Hereditary disorders play a role in producing symptoms of peripheral neuropathies. An example of hereditary disorders is the Charcot-Marie-Tooth disease or peroneal muscular atrophy, an autosomal dominant disease wherein the muscles of the legs located below the knee become weak and waste away. It is the most common hereditary neuropathy.
Some systemic and metabolic disorders also have diabetic neuropathy as one of its complications. Disorders of this type include diabetes mellitus, vitamin deficiencies – specifically vitamin B12, alcohol abuse, kidney diseases like uremia, and cancer. An excessive amount of unwanted toxins — which was either entered the bloodstream voluntarily or involuntarily — or a deficiency in essential nutrients in the body are the primary causes of peripheral neuropathy in these diseases. In diabetes, the excessive levels of blood glucose retained for a long period of time set off the neuropathy. A shortage in vitamin B12 also causes a neuropathy, as well as the chronic intake of too much alcohol, and an excess amount of vitamin B6 can even aggravate the neuropathy. In kidney diseases such as uremia, the toxic waste materials that are left in the blood stream instead of being filtered and excreted have a damaging effect on the surrounding nerves, thus leading to a neuropathy. Cancer produces mutated cells that also affect the nerves to bring about peripheral neuropathies.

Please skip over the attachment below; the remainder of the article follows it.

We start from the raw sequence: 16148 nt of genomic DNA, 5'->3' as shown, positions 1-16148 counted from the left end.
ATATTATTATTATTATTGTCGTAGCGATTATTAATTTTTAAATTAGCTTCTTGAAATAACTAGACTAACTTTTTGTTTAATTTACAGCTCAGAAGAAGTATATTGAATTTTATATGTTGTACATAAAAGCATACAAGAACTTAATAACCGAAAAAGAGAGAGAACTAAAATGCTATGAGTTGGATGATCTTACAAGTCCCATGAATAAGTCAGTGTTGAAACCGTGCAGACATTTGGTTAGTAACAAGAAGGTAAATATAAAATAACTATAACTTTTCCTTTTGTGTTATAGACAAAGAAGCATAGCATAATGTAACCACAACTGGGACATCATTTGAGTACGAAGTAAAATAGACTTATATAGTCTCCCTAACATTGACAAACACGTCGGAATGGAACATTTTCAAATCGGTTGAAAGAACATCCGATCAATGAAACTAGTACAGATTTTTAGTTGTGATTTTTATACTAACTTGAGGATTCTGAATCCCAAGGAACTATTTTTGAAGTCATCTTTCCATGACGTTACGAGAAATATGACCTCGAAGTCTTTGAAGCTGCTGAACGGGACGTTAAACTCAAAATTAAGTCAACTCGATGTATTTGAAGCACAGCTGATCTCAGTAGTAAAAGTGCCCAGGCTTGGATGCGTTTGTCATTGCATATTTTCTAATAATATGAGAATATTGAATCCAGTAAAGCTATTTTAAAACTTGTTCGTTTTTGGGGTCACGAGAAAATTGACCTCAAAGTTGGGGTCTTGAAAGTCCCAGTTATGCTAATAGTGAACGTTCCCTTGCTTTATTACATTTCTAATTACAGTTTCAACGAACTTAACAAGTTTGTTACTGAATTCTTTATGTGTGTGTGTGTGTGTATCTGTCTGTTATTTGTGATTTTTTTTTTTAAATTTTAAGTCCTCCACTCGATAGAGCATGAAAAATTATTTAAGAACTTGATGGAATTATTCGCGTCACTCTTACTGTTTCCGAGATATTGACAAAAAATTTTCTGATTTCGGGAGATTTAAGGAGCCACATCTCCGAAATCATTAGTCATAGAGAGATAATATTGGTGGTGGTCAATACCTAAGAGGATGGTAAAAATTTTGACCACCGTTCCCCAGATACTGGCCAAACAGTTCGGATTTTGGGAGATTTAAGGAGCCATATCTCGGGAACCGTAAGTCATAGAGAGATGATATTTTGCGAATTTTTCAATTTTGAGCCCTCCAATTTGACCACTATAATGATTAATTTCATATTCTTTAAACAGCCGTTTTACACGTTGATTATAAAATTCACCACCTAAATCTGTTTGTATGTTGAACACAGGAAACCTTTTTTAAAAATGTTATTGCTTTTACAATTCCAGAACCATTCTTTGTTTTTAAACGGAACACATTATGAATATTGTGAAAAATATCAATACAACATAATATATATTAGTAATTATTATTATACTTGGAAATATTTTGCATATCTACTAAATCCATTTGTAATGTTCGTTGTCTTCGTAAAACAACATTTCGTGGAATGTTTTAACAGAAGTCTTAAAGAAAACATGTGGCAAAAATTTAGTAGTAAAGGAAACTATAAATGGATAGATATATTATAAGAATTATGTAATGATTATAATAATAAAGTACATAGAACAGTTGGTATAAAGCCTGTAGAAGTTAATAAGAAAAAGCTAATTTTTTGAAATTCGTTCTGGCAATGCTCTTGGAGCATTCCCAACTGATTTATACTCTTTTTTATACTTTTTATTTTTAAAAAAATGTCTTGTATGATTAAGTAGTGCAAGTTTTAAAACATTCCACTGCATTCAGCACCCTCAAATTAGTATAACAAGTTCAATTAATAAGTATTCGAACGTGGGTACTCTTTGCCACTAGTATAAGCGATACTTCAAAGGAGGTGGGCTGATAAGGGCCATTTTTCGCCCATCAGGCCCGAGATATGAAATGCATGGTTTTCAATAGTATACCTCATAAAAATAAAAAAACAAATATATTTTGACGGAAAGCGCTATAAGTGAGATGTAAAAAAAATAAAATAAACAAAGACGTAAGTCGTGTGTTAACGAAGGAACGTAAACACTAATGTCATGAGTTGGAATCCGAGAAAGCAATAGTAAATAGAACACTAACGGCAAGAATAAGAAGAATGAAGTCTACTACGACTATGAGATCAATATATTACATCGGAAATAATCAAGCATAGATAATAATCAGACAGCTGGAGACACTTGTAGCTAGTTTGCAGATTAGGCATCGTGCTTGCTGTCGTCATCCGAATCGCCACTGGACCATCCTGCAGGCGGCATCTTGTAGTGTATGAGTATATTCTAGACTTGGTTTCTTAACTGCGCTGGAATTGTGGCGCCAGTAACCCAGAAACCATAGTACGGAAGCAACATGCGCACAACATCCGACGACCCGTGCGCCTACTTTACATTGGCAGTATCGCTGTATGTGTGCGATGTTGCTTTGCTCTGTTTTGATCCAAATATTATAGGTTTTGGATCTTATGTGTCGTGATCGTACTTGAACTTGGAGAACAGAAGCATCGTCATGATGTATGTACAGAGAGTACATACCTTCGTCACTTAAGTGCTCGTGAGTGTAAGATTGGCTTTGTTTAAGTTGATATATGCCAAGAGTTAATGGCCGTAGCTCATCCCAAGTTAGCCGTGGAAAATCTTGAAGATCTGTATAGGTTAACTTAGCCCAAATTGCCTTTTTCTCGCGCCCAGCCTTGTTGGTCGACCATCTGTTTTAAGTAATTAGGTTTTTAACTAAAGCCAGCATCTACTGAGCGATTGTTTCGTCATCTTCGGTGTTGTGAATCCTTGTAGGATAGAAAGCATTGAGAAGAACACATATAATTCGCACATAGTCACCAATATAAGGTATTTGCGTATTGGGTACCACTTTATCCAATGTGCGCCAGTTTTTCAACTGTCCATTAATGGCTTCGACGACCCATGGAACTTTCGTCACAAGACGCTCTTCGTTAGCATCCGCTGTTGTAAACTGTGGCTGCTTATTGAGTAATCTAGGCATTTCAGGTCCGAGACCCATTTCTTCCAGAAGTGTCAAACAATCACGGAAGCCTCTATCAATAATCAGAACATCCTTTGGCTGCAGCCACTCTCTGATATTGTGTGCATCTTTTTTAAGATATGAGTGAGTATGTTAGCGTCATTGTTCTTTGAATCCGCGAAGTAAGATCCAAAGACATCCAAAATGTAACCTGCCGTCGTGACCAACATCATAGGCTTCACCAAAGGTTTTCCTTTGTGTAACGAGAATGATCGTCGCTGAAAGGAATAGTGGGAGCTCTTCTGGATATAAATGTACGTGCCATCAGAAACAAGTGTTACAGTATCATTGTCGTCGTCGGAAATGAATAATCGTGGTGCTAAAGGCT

Some other causes include infections or inflammatory conditions such as AIDS, wherein the neuropathy is one of the side effects of the medications used to cure AIDS. Hepatitis, Colorado tick fever, Diphtheria, Guillain-Barre syndrome, HIV infection, Leprosy, Lyme disease, Polyarteritis nodosa, Rheumatoid arthritis, Sarcoidosis, Sjogren syndrome, Syphilis, Systemic Lupus Erythematosus and Amyloidosis are other examples of diseases due to inflammatory conditions that have peripheral neuropathy as one of its complications.
Exposure to toxic compounds like glue, nitrous oxide, industrial agents like solvents, heavy metals such as lead, arsenic, mercury, some drug treatments and medications such as those given to HIV patients also can cause this malady. Specific examples of drugs that may cause peripheral neuropathy are didanosine, zalcitabine, stavudine, isoniazid, ethambutol, vincristine, metrodinazole, and dapsone. Sometimes, the risk of getting a neuropathy increases as these drugs are taken simultaneously.
Peripheral neuropathy can also result as a consequence of decreased oxygen and blood flow, prolonged contact with cold temperature, or prolonged pressure on a nerve as seen in the use of casts, splints, braces, and crutches. (Example: stress at the elbow region as a result of being in the same position for too long may affect the ulnar nerve.)
In summary, peripheral neuropathy is caused by several varying illnesses depending on the condition. It is of great importance to be able to identify each one so as to be successful in its prevention, treatments and therapy.